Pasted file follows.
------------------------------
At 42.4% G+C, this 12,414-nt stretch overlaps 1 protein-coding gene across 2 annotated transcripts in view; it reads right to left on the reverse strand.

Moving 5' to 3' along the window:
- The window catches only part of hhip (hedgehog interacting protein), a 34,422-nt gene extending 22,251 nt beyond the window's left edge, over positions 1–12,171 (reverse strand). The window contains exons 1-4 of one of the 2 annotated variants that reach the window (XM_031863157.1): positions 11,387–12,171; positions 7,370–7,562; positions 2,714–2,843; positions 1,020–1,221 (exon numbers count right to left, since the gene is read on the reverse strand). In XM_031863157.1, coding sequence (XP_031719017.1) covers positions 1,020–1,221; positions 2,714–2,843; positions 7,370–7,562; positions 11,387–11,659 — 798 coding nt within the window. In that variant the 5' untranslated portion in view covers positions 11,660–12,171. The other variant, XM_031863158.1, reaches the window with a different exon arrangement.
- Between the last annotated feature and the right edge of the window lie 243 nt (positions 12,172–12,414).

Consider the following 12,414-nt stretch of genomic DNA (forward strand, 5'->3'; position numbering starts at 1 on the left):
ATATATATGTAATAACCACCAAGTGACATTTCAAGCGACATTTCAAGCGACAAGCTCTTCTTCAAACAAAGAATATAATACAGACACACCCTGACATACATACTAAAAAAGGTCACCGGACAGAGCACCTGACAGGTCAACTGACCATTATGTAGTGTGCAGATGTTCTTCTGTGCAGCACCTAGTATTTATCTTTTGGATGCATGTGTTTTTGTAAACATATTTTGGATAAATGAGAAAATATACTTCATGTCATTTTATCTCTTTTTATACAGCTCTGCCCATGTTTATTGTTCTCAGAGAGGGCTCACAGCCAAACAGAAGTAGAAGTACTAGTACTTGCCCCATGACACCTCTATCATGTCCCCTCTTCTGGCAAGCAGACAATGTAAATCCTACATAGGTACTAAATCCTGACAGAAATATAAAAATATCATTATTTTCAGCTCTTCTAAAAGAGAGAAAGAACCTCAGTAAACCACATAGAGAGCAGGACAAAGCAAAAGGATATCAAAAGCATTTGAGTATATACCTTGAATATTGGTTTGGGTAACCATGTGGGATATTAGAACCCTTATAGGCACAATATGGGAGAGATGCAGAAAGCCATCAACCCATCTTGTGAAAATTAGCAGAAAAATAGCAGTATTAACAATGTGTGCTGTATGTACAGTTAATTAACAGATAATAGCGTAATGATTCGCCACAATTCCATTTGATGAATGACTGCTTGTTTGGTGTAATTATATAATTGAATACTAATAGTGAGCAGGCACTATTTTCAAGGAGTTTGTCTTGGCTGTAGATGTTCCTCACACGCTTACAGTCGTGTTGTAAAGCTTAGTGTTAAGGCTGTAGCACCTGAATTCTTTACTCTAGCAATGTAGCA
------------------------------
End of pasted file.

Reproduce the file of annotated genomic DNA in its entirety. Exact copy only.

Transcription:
At 42.4% G+C, this 12,414-nt stretch overlaps 1 protein-coding gene across 2 annotated transcripts in view; it reads right to left on the reverse strand.

Moving 5' to 3' along the window:
- The window catches only part of hhip (hedgehog interacting protein), a 34,422-nt gene extending 22,251 nt beyond the window's left edge, over positions 1–12,171 (reverse strand). The window contains exons 1-4 of one of the 2 annotated variants that reach the window (XM_031863157.1): positions 11,387–12,171; positions 7,370–7,562; positions 2,714–2,843; positions 1,020–1,221 (exon numbers count right to left, since the gene is read on the reverse strand). In XM_031863157.1, coding sequence (XP_031719017.1) covers positions 1,020–1,221; positions 2,714–2,843; positions 7,370–7,562; positions 11,387–11,659 — 798 coding nt within the window. In that variant the 5' untranslated portion in view covers positions 11,660–12,171. The other variant, XM_031863158.1, reaches the window with a different exon arrangement.
- Between the last annotated feature and the right edge of the window lie 243 nt (positions 12,172–12,414).

Consider the following 12,414-nt stretch of genomic DNA (forward strand, 5'->3'; position numbering starts at 1 on the left):
ATATATATGTAATAACCACCAAGTGACATTTCAAGCGACATTTCAAGCGACAAGCTCTTCTTCAAACAAAGAATATAATACAGACACACCCTGACATACATACTAAAAAAGGTCACCGGACAGAGCACCTGACAGGTCAACTGACCATTATGTAGTGTGCAGATGTTCTTCTGTGCAGCACCTAGTATTTATCTTTTGGATGCATGTGTTTTTGTAAACATATTTTGGATAAATGAGAAAATATACTTCATGTCATTTTATCTCTTTTTATACAGCTCTGCCCATGTTTATTGTTCTCAGAGAGGGCTCACAGCCAAACAGAAGTAGAAGTACTAGTACTTGCCCCATGACACCTCTATCATGTCCCCTCTTCTGGCAAGCAGACAATGTAAATCCTACATAGGTACTAAATCCTGACAGAAATATAAAAATATCATTATTTTCAGCTCTTCTAAAAGAGAGAAAGAACCTCAGTAAACCACATAGAGAGCAGGACAAAGCAAAAGGATATCAAAAGCATTTGAGTATATACCTTGAATATTGGTTTGGGTAACCATGTGGGATATTAGAACCCTTATAGGCACAATATGGGAGAGATGCAGAAAGCCATCAACCCATCTTGTGAAAATTAGCAGAAAAATAGCAGTATTAACAATGTGTGCTGTATGTACAGTTAATTAACAGATAATAGCGTAATGATTCGCCACAATTCCATTTGATGAATGACTGCTTGTTTGGTGTAATTATATAATTGAATACTAATAGTGAGCAGGCACTATTTTCAAGGAGTTTGTCTTGGCTGTAGATGTTCCTCACACGCTTACAGTCGTGTTGTAAAGCTTAGTGTTAAGGCTGTAGCACCTGAATTCTTTACTCTAGCAATGTAGCA